I'm also reading some literary criticism of Tolkien's work, which is activating my long dormant affection for medieval romances and my memories of Alain Renoir's instructively droll commentary on the Pearl poet. Today I was paging through Lin Carter's 1969 book Tolkien: A Look Behind "The Lord of the Rings", which does a good job of placing the trilogy in historical context. The fact that it was written years before The Silmarillion was finally published actually makes it more interesting, since Carter has to compensate for the absence of a fleshed out back story with discussion of the literary traditions that Tolkien drew upon.
It is in that capacity that Carter quotes the comments that Tolkien made about allegory in his revised introduction to the trilogy:
I cordially dislike allegory in all its manifestations, and always have done so since I grew old and wary enough to detect its presence. I much prefer history, true or feigned, with its varied applicability to the thought and experience of readers. I think that many confuse "applicability" with "allegory"; but the one resides in the freedom of the reader, and the other in the purposed domination of the author. (85)I suppose it would be silly to argue that Tolkien's point here resembles the one that Roland Barthes makes in S/Z in which he articulates the distinction between "structure" and "structuration." Still, it was the first thought that popped into my head and one that I can't really shake.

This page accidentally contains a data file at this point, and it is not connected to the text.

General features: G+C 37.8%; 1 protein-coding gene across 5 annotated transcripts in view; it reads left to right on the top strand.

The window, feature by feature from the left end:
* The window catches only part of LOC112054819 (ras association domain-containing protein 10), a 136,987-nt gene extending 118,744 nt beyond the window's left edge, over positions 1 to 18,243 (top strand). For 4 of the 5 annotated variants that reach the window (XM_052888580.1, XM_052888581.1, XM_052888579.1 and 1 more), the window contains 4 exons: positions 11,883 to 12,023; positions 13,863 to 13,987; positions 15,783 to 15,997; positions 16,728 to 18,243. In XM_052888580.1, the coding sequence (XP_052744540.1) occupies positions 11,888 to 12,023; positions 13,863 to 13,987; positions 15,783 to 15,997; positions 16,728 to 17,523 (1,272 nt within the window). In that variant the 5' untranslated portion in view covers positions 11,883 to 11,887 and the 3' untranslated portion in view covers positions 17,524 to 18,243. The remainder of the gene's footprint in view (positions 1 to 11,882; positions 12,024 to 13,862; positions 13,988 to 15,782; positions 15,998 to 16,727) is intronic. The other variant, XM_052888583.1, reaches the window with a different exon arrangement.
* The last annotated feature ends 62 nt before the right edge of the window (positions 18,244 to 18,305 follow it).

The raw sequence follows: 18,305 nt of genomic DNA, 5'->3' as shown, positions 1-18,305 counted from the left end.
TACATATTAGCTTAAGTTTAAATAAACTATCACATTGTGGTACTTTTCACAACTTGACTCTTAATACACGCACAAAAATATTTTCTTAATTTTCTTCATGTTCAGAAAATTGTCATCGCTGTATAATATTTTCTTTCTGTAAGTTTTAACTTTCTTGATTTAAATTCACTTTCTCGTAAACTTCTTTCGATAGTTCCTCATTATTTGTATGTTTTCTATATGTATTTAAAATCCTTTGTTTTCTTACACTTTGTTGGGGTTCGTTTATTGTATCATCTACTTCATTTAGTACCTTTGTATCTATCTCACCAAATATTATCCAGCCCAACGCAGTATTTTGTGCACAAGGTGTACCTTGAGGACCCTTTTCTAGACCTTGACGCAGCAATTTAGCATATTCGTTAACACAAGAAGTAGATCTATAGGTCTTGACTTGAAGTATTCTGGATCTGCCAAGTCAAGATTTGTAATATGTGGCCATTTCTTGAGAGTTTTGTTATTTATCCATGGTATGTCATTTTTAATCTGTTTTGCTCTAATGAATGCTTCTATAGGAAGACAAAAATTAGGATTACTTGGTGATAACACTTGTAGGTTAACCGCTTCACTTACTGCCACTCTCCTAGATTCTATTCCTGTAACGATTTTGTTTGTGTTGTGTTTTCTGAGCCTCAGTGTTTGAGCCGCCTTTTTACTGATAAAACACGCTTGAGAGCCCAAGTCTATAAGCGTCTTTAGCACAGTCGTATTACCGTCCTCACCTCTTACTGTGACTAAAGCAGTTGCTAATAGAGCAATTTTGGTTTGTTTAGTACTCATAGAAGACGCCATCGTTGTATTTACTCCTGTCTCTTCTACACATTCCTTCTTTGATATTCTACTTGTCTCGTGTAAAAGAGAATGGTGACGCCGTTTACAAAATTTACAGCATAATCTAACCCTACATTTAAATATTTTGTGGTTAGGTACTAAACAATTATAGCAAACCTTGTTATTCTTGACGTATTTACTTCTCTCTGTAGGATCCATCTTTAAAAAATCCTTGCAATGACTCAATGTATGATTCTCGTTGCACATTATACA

As someone who works on allegory and is particularly interested in its modern and postmodern permutations, I find Tolkien's take on the subject enormously useful because it doesn't make room for the flexibility I associate with those periods. "Allegory without a key" couldn't even exist, if the reader's hermeneutic bondage is a prerequisite of the form.
The most interesting thing about Tolkien's statement, at least from my perspective, is the implication that the "domination of the author" is secured by forcing the reader to identify different characters according to a script that can't be rewritten. And that, in turn, suggests that freedom in "applicability" arises precisely when it's possible to identify without worrying about matching the author's intentions. I'll be interested to see whether my speculation that Tolkien means to self-consciously thematize the problem of identification bears out.